Environmental Integrity

The River Arts District in Asheville, North Carolina - Part One

Who killed the French Broad River?

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TITLE: The River Arts District in Asheville, North Carolina – Part One

AUTHOR: Christo Bubenick

SOURCE: Parks and Recreation Department, City of Asheville


Who killed the French Broad River?

The joining of the French Broad and Swannanoa rivers roughly marks the eastern boundary of Cherokee homelands in western North Carolina that included towns and villages, complete with defensive palisades, hunting grounds, and plazas for ball play along the riverbanks. Different sections of the river had their own names to reflect contrasting moods and natural elements.

ᏙᎩᏯᏍᏗ (Togiyasdi, “the place where they race”) was the name given to the confluence of the two rivers in modern-day Asheville. Many of the trails the Cherokee established along waterways and through forests for travel, food gathering, recreation, and commerce eventually turned into stagecoach trails like the Buncombe Turnpike, then railroads, and eventually modern roads and greenways.

When white settlers first arrived in the Appalachians, they devised their own names for natural landmarks such as rivers and mountains. New mountaineers saw the French Broad River, with headwaters near Rosman in Transylvania County, flow north through Henderson, Buncombe, and Madison counties and west into Tennessee towards the Mississippi River and France’s colonized territory.

Factories began appearing along the river when the railroad arrived in the 1880s, transforming Asheville from a livestock town into the region’s economic center. For the next several decades, the riverfront district would operate as one of the area’s primary industrial areas due to its proximity to the railway. Electric streetcars connected the bustling riverfront with Pack Square, Aston Park, and other areas of the growing city.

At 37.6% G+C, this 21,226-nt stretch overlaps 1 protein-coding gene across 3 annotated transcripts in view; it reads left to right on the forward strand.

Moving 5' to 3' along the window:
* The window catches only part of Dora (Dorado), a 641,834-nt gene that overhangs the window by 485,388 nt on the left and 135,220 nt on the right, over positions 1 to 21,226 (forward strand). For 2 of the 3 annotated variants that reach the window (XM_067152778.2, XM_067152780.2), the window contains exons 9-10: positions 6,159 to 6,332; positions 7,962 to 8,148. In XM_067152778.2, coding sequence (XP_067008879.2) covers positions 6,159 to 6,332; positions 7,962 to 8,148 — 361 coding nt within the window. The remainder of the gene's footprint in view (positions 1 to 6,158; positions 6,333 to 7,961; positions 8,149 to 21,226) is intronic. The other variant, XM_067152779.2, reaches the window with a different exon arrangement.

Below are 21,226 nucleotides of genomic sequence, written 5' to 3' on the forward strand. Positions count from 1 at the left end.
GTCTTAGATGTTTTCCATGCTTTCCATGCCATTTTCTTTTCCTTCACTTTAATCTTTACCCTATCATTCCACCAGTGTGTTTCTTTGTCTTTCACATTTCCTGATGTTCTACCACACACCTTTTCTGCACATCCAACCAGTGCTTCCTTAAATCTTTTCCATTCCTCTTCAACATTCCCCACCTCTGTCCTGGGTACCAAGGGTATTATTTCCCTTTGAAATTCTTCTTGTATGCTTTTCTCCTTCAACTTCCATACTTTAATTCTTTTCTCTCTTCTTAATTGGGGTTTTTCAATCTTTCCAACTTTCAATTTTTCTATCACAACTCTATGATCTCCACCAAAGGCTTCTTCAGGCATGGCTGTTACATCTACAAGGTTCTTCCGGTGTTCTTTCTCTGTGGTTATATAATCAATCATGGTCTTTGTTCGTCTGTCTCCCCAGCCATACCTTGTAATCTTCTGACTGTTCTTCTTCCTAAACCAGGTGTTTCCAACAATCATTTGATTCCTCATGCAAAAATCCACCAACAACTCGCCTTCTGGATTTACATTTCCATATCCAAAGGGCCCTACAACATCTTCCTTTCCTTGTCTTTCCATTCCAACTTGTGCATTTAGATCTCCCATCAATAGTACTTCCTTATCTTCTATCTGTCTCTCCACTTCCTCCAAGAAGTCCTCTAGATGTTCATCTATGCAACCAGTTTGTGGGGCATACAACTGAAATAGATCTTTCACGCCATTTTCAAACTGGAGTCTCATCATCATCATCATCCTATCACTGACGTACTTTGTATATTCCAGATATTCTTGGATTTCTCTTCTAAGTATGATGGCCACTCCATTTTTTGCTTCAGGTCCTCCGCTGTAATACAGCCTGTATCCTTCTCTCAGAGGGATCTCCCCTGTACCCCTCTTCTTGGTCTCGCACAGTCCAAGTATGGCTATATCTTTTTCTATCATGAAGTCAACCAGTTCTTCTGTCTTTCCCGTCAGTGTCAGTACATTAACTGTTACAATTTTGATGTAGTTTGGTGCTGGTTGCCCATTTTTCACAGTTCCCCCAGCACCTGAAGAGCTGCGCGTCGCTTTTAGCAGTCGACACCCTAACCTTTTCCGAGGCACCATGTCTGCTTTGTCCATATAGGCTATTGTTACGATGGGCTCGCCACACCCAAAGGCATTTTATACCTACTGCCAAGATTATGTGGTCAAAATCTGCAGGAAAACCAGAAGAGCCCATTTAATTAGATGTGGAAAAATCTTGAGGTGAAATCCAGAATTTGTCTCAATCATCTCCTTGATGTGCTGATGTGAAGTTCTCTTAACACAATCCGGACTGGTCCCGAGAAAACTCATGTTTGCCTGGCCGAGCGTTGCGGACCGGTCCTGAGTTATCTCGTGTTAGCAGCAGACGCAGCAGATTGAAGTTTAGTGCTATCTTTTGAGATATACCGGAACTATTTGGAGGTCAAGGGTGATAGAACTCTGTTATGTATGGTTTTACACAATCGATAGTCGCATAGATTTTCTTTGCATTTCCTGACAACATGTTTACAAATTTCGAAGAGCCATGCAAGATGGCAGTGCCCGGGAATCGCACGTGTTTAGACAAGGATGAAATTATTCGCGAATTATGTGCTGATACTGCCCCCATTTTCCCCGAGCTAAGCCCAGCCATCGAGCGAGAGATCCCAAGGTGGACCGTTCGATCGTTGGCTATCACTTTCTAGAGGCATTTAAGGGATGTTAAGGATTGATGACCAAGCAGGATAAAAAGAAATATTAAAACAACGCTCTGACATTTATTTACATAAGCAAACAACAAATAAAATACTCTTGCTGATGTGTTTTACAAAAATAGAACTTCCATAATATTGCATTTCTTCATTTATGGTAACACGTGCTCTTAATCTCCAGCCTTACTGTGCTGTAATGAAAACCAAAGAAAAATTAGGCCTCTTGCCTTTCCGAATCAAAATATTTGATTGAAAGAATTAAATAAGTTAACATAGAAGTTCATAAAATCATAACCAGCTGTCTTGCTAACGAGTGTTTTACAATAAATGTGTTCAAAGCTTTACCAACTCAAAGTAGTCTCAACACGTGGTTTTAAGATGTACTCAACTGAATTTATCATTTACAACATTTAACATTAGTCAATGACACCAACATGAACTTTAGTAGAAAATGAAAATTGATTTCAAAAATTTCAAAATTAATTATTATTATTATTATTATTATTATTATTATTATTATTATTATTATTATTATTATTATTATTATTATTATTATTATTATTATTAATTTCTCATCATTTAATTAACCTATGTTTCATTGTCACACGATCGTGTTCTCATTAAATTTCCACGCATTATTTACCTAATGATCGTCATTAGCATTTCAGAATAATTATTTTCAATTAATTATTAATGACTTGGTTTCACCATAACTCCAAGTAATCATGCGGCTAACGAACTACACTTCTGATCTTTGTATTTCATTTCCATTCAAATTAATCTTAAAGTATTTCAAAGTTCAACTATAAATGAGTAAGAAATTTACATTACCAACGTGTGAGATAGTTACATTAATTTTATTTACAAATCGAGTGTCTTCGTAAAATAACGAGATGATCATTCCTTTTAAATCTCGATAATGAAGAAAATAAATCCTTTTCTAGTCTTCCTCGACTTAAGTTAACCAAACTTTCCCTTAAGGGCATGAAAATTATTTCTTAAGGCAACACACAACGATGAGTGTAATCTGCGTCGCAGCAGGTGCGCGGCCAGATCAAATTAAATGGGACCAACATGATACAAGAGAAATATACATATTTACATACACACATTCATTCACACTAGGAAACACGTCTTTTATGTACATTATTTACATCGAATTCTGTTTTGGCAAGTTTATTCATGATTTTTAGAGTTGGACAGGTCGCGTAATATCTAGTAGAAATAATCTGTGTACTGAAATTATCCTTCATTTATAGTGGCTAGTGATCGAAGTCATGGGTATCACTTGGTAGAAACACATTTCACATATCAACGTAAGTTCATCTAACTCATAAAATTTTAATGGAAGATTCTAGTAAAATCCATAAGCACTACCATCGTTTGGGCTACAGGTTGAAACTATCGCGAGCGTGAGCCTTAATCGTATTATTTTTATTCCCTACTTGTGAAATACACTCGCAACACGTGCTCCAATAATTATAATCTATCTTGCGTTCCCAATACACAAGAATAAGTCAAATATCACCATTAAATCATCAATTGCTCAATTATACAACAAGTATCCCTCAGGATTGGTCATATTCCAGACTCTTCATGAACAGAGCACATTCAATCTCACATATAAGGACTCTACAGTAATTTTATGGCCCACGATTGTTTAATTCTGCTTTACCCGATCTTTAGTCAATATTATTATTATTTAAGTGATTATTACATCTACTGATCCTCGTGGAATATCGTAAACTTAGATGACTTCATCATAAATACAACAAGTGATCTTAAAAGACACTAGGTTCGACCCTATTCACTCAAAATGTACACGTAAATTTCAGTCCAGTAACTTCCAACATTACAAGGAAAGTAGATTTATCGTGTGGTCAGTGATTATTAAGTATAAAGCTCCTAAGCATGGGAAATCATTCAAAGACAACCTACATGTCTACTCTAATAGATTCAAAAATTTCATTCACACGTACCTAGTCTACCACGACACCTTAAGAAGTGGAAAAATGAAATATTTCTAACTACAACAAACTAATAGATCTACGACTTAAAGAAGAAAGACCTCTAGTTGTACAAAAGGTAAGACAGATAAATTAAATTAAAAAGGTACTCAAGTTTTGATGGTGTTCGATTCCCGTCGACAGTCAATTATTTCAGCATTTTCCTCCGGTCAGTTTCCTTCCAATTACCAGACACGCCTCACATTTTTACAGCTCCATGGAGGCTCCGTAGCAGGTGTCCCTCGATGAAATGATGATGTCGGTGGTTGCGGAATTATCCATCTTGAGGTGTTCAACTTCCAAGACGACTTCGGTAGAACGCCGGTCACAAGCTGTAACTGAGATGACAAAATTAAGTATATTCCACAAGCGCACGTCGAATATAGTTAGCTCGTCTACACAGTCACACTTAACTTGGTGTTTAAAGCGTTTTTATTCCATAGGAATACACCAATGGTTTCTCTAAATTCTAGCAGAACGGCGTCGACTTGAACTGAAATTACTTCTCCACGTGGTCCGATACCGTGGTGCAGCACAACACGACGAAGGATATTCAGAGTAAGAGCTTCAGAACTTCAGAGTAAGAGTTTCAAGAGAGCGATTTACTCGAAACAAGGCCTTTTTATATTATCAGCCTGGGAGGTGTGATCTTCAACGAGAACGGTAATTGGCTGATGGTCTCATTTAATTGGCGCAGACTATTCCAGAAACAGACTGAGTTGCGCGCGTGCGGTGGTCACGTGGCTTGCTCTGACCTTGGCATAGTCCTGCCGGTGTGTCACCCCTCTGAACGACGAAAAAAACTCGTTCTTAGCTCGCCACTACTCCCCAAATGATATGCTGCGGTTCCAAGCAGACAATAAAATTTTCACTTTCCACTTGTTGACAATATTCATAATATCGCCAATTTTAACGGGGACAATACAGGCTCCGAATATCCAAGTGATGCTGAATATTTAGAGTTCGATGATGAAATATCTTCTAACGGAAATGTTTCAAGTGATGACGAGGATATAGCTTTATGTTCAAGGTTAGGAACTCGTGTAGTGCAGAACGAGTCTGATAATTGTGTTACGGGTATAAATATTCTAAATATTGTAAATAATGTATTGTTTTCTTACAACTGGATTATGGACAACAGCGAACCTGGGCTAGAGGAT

The riverfront was also home to some of the city’s earliest parks. Completed in 1892, Carrier’s Field (near today’s Carrier Park) hosted horse races, baseball games, bicycle races, and other sporting events for guests of the Hotel Belmont. Asheville Electric Company opened Riverside Park in 1904, a popular spot on the river near Pearson Bridge with a horse track, lake, ballfield, casino, and amusement rides that operated until the Flood of 1916 destroyed it.

The severity of the Flood of 1916 brought development along Asheville’s riverfront to a halt. Proximity to the river played an important role in both the city’s formation and the growth of its urban core that favored the valley’s flat terrain for rail transportation. However, the community had already begun expanding farther from the river with the arrival of personal automobiles leading to new business and residential centers.

By the 1950s, Asheville’s rapid population growth turned the French Broad into an open cesspool in the form of floating sewage, garbage disposal, industrial and chemical runoff, and landfill seepage. Residents and businesses left the riverfront behind to auto graveyards, junkyards, abandoned buildings, and rundown factories that straight-piped waste directly into the river. Pollution was so bad that it was considered a “dead river,” and several native fish and aquatic species became extinct.